"Up On the Roof," Drifters, Time Life 1962 Still Rockin'. I bought these Time Life CDs through a club in order to get all the great one-hit-wonder hits once and for all. Of course the Drifters had a ton of hits, and this is a classic song. And a Goffin/King tune, by the way. Hard to fathom that the mother of Lilith Fair wrote such great doo wop. Can the same person who gave us this great song REALLY be in some way responsible for Alanis Morrisette?

"Love is Here With Us," Prince, bootleg. I don't know much about this song except that it is one of the dozens of great tunes the Purple One recorded after Purple Rain and before Sign O' the Times, in what was probably his most fertile period. Sonically you can peg it to Around the World in a Day by the finger cymbals. Originally intended for Dream Factory, one of the records he recorded but did not release in this span (along with Camille and Crystal Ball). A lot of these songs came out eventually on official releases (like SOTT), on Crystal Ball the 4-CD anthology, and on judiciously leaked bootlegs.

"Songbird," Willie Nelson, Songbird. I bought this record because Ryan Adams didn't put anything out in '06, but he produced this and the Cardinals are the band. There is a case to be made that Willie nelson should not, in fact, cover Christine McVie.

"Listen to Me," Tommy Keene, Songs From the Film. Text book power pop... if anything, a little too text book. A beloved record among the cognoscenti, but I like Based on Happy Times better, I think. In 1991, me and my bestest pal went to see the BoDeans at the student union of some obscure college in New Jersey; there were about 200 of us there, and the BoDeans were originally pretty pissed about the whole sorry turn of events until they realized that the place was filled with diehard fans, which discovery led them to put on a great and epic show. (Indeed it turns out that our other friend Fox Mulder, who we wouldn't meet for 9 years, was there as well. Small world, but I wouldn't want to have to clean it.) Anyway, I mention all this because the opening band was Adam Schmidt, and the guitarist in Schmidt's band was this very same Tommy Keene. I mean, in case you were wondering.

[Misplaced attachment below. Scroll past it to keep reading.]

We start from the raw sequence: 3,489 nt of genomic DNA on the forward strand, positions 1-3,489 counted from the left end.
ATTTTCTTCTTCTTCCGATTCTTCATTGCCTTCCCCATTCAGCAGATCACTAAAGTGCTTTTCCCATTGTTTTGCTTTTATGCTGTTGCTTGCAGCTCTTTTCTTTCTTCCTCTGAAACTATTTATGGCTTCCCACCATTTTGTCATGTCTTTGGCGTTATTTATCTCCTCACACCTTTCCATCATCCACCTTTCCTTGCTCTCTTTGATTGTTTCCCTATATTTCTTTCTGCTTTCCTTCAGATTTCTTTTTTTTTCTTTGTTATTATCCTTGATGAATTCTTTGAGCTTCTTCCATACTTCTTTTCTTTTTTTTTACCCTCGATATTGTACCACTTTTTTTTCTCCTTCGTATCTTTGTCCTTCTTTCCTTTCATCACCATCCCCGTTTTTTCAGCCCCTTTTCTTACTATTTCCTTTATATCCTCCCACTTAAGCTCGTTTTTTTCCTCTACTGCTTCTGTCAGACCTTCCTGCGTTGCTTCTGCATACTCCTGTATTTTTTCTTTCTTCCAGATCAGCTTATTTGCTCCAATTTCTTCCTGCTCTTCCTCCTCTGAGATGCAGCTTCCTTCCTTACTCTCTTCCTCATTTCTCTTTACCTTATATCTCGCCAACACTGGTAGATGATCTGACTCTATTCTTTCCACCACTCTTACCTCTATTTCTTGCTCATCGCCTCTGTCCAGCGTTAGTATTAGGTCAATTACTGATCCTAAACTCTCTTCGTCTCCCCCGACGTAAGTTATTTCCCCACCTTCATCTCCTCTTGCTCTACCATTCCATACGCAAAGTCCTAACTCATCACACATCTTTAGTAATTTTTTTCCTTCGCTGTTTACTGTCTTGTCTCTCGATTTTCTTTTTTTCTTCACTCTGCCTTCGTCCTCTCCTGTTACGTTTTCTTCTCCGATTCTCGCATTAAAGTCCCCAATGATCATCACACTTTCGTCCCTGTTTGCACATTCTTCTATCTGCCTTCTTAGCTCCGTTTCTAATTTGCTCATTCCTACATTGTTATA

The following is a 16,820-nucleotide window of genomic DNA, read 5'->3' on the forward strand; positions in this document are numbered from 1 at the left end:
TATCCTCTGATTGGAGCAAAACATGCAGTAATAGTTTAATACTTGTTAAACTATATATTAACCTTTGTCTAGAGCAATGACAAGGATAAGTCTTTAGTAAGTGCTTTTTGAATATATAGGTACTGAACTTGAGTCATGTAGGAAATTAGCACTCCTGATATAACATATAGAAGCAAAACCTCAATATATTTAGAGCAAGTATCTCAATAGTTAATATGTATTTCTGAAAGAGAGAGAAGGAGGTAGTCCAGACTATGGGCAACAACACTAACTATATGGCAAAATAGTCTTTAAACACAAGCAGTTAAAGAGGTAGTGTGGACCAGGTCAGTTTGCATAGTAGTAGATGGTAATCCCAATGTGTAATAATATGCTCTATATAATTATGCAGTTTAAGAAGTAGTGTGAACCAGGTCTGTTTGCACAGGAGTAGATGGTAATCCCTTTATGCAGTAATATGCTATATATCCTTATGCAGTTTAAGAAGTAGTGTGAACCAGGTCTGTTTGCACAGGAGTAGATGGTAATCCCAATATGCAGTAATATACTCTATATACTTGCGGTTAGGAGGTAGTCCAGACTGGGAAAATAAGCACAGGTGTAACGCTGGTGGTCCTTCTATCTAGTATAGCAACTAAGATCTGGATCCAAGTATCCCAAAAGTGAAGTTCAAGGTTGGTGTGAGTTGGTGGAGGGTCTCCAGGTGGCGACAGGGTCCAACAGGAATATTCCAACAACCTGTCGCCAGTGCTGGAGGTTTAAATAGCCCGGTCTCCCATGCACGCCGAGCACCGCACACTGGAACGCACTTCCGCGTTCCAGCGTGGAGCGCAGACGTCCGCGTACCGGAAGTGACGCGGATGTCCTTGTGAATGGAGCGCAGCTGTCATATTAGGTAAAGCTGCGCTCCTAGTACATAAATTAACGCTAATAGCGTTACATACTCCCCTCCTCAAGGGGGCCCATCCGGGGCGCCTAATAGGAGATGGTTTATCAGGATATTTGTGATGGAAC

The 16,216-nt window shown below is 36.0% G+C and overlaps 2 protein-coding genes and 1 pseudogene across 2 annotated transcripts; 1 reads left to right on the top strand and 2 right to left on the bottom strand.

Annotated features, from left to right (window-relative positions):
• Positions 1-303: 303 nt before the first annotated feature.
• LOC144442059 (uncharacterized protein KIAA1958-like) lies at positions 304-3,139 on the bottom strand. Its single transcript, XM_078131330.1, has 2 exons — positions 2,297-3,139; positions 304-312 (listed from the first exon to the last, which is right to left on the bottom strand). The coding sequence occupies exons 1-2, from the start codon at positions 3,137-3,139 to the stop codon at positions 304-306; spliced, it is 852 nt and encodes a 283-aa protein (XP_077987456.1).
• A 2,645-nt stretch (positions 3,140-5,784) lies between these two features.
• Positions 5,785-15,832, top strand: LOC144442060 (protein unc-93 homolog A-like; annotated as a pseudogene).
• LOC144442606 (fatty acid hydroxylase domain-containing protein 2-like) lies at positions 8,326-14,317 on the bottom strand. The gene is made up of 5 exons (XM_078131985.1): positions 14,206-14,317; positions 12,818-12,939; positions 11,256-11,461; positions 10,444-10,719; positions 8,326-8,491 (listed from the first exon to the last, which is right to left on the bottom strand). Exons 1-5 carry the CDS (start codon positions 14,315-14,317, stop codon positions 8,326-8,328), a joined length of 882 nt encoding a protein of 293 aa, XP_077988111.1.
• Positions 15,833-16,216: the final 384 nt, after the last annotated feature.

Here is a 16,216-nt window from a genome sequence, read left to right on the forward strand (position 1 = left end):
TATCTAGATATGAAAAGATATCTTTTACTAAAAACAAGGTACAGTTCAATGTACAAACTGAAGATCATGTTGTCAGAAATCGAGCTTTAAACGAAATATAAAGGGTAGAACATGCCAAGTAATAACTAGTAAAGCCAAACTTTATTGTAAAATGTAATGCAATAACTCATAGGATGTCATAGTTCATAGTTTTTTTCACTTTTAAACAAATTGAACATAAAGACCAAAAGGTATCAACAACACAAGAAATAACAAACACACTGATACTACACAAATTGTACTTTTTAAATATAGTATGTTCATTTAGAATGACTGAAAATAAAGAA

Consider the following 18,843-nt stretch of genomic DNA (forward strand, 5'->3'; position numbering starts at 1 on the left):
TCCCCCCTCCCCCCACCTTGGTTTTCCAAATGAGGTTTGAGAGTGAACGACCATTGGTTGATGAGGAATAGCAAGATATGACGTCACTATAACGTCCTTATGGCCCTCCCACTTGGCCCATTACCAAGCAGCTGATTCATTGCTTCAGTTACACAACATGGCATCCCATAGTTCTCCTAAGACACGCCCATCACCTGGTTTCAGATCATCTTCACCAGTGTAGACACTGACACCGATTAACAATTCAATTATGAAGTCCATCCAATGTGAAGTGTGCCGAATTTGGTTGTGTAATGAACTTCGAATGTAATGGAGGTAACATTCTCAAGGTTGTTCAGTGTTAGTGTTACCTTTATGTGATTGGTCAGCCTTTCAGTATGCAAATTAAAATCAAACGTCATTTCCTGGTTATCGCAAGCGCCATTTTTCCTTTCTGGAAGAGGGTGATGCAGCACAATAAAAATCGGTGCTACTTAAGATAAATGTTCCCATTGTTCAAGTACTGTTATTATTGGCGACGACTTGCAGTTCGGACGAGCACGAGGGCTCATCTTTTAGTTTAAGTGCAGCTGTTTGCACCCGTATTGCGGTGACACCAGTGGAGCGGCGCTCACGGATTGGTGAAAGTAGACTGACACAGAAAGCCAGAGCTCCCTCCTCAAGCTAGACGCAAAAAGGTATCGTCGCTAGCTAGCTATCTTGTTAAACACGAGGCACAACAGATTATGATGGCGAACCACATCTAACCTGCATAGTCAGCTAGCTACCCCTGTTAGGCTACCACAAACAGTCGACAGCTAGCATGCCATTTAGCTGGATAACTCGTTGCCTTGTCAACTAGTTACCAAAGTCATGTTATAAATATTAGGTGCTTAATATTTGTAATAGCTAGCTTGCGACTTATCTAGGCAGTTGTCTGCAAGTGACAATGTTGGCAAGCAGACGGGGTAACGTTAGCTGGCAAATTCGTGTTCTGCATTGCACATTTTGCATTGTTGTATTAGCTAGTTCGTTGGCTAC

"Spirits in the Material World," Police, Ghosts in the Machine. I remember when this came out, and asking the guy at the Haagen Das shop on the corner of Eighth Street and MacDougal how it sounded. "It has... horns!" he exclaimed.

"I Only Have Eyes for You," the Flamingos, 1959: Still Rockin' What are the odds? Two of 10 from the Time Life series... A great one. Quick, I have to go find someone to slow dance with before it ends.

Bonus: "They Call Me Big Mama," Big Mama Thornton, Women Blues Singers (1928-1969). "Well they call me Big Mama... 'cuz I weigh 300 pounds..." Good reason.


In other news... ever notice how much the beginning to Carly Simon's "You Belong to Me" sounds like the Doobie Brothers' "What A Fool Believes"? It nearly scared the ehll out of me just now.

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Posted by: --josh-- @ 3:49 PM